The Voice of the People
Produced at the Australian Film & TV School in 1978, this 20 min short encapsulated some of the problems with TV that remain to this day…
My first job in television was a lowly paid gig which involved physically splicing the ads into 16mm prints of TV shows. The ads themselves were on 16mm film. This was one of those terrible jobs which combine very boring work with the need to be very accurate. Each one of those tiny little advertising clips was worth a great deal of money to the station, so if you screwed one up – put the wrong ad in the wrong place or accidently left it out – your job was on the line.
But the thing that stuck with me from that time wasn’t the nature of the job, but the attitudes of my co-workers to the TV audience – they used to refer to the audience as “the masses” – not in any jocular sense, but more with contempt – as if the viewers were sheep who could be easily manipulated. (My co-workers were lowly paid staff in the film editing department, so they weren’t movers and shakers, but they were smart enough to know the wisdom of reflecting the attitudes of their bosses).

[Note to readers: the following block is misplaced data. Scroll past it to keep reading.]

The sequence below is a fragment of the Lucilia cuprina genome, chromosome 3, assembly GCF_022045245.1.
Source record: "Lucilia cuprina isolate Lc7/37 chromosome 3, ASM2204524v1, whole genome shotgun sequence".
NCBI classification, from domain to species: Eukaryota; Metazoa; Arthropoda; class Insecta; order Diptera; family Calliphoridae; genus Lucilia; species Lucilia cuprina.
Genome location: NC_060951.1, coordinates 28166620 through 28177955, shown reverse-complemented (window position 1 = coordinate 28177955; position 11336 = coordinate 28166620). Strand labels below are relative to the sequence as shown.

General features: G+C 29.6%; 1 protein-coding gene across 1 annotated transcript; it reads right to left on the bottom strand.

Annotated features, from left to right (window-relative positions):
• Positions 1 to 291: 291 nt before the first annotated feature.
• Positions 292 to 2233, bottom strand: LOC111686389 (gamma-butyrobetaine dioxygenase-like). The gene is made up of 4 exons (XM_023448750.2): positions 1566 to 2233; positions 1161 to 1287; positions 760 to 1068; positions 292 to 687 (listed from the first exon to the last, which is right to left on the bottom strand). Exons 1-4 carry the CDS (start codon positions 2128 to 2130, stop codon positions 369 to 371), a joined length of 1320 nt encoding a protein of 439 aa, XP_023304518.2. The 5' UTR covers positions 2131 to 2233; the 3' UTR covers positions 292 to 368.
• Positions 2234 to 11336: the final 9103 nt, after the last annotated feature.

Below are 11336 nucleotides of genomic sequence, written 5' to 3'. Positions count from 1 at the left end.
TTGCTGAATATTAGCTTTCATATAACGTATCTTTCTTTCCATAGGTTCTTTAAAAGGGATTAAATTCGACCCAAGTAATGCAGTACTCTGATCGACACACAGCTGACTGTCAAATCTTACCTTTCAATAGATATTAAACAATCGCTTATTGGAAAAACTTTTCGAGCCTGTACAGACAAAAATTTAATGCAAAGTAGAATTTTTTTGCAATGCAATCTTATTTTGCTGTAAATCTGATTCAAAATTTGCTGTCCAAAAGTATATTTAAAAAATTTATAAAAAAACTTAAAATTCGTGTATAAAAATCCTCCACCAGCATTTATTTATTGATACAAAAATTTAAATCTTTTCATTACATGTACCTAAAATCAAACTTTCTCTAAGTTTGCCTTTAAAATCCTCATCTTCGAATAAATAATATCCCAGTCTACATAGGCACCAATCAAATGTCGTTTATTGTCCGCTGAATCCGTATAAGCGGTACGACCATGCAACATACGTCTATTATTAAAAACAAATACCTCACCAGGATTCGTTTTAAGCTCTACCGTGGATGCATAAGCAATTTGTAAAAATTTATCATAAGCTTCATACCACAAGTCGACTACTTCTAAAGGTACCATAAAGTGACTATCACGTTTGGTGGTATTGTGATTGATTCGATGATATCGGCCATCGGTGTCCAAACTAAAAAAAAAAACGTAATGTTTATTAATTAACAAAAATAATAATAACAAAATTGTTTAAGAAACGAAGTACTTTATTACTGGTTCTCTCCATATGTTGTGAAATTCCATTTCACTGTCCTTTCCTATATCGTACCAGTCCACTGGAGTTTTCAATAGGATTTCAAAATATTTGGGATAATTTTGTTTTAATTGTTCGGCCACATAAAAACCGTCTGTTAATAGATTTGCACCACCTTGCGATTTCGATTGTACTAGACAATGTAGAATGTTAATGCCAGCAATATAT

As a kid I’d grown up in a country town and while we had plenty of access to books and radio and other information, it was television that provided the most amazing window to a world that was completely different to the one around me.
That’s why I loved TV. I trusted it. I relied on it.
So I was part of the prime-time audience that supported the “Golden age of Television”, but in those days audiences didn’t really question that TV isn’t free, isn’t benevolent, or that it was a business so profitable that owning a TV network was once famously described as “having a licence to print money”.
Anyway, a few years after that first TV job I had the opportunity to make this short film, “The Voice of the People” – a satire about the arrogance of commercial television of the day.
(If you look closely you can date this film because the hero is driving a brand new Datsun 200B, and maybe also because of the voice of former Australian Prime Minister Malcolm Fraser in election mode. To this day whenever I see this film and hear him saying “Our consistent and coherent economic policies are succeeding”, I wonder if I am in some kind of time-loop).
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